August 2, 2004
Reading SCOTUS tea leaves
Lyle Denniston over at the SCOTUSBlog has this brief commentary on today's cert. grants in Booker and Fanfan. Lyle says "The Court implicitly rejected the argument of criminal defense lawyers to take a slower approach to the constitutional questions, and their separate argument that the questions posed by the government petitions were too narrow in scope."
Though I agree that the decision to take the Acting Solicitor General's suggested cases is a bit of a blow to the defense, I am inclined to view the decision to have argument on October 4, rather than the SG's requested earlier date of September 13, as at least a small (perhaps a very small) endorsement of the defense's "go slow" message (background here). Moreover, it is important not to lose sight of the fact that the SG, in his reply papers (available here), made important concessions about the ability for the High Court to reach certain key issues and questions in the context of considering Booker and Fanfan.
Thus, in the end, I come away from the cert. grants with the view that the Justices realize how important it is for the Court to clarify Blakely's meaning ASAP (and, how could they not, given these assertion by the SG), but also realize that a rush to judgment may only muddy the waters. Thus, the prudent course now is for the Court to accept the cases that the SG is pushing and then take enough time to work through all the issues.
As noted before, the High Court did not speak to the State of Washington's petition for rehearing or the Second Circuit's certified questions. In addition, I do not believe the Court acted in any way on the petitions for cert. being pushed by the defense team. Though I do not know the intricacies of Supreme Court practice or custom, I would assume the Court has the power to take another Blakely case and/or to adjust the questions presented doing so seemed important later.
Among the interesting questions which now follow are (1) who will write amicus briefs, and (2) what will they say? Will the US Sentencing Commission officially weigh in? Will state sentencing commissions? Will Congress? How about state legislatures or state AGs? And though I would expect a number of public policy groups to file amicus breifs, I am going to be very interested to see what positions different groups stake out.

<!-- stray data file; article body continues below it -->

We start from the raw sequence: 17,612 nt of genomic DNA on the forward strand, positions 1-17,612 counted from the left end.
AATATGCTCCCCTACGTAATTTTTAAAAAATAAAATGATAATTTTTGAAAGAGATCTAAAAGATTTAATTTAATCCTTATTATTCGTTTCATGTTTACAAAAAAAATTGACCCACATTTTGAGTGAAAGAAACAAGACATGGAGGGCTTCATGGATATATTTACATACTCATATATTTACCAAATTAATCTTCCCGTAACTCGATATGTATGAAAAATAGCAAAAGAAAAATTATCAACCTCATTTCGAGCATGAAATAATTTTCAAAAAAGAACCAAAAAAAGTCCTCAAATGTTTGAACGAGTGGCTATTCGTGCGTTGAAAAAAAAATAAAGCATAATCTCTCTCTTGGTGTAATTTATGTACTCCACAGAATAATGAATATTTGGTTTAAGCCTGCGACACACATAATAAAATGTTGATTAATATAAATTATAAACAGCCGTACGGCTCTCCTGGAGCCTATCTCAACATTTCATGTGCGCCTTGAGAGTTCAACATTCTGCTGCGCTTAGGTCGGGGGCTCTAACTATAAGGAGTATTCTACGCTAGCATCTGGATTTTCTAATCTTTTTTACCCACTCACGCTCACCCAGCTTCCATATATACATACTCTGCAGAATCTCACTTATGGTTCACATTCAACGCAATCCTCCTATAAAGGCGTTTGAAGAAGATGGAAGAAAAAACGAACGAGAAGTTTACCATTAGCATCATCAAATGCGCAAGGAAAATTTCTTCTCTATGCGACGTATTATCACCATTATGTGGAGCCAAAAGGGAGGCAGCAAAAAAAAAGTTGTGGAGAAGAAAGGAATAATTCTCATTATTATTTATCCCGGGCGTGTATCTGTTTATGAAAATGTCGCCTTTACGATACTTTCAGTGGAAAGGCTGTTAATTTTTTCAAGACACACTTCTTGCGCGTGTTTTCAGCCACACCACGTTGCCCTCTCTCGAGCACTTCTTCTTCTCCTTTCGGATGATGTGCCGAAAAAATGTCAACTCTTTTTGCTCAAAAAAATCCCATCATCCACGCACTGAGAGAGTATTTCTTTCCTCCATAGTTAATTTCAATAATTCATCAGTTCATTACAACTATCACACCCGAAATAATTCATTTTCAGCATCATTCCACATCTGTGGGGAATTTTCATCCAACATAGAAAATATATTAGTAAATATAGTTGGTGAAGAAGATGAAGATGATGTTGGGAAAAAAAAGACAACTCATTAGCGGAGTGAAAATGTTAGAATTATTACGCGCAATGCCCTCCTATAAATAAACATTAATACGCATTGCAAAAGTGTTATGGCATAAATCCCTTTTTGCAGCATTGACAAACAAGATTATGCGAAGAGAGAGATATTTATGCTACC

August 2, 2004 at 12:46 PM | Permalink
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It seems most unlikely that the Court will take another Blakely case. The more probably scenario is that the Court will "hold" the petitions filed in Bijou and Pinero and the vacate and remand for reconsideration in light of what Booker and Fanfan hold.
Posted by: Paul Rosenzweig | Aug 2, 2004 3:05:08 PM
Apart from Booker and Fanfan, it’s worth noting that the Court earlier granted cert in a case that could turn out to be a vehicle for revisiting Almendarez-Torres in light of Blakely: U.S. v. Shepard, 03-9168
Shepard involved a sentence under the Armed Career Criminal Act, which imposes a 15-year mandatory minimum for anyone convicted of being a felon in possession of a firearm who has three or more prior convictions for a “violent felony.” Shepard pleaded guilty to possession of a firearm and had been convicted multiple times for a generic crime of “breaking and entering” under state law. If the crimes involved breaking and entering a building, they would qualify as ACCA predicate offenses. If they involved breaking and entering a car or vessel, they would not. While police reports attached to the applications for state criminal complaints suggested that at least 5 convictions involved a building, those details were not reflected in the complaints themselves.
The district court did not impose the enhancement. United States v. Shepard, 125 F. Supp. 2d 562 (D. Mass. 2000). The court of appeals reversed and remanded, 231 F. 3d 56 (1st Cir. 2000), suggesting that the court could consider the police reports and any admissions the defendant made in either the state plea colloquy or federal sentencing. The district court again declined to impose the ACCA enhancement, 181 F. Supp. 2d 14, the First Circuit reversed again, 348 F.3d 308, and cert. was granted.
The “questions presented” (pre-Blakely) focus on how the sentencing judge should conduct fact-finding. Blakely obviously raises the question of whether it should, in fact, be a jury issue.
Foley Hoag LLP
Posted by: Bill Fick | Aug 2, 2004 4:00:31 PM
If the crimes involved breaking and entering a building, they would qualify as ACCA predicate offenses. If they involved breaking and entering a car or vessel, they would not.
Posted by: Robe de Soirée 2013 | Dec 14, 2012 12:55:13 AM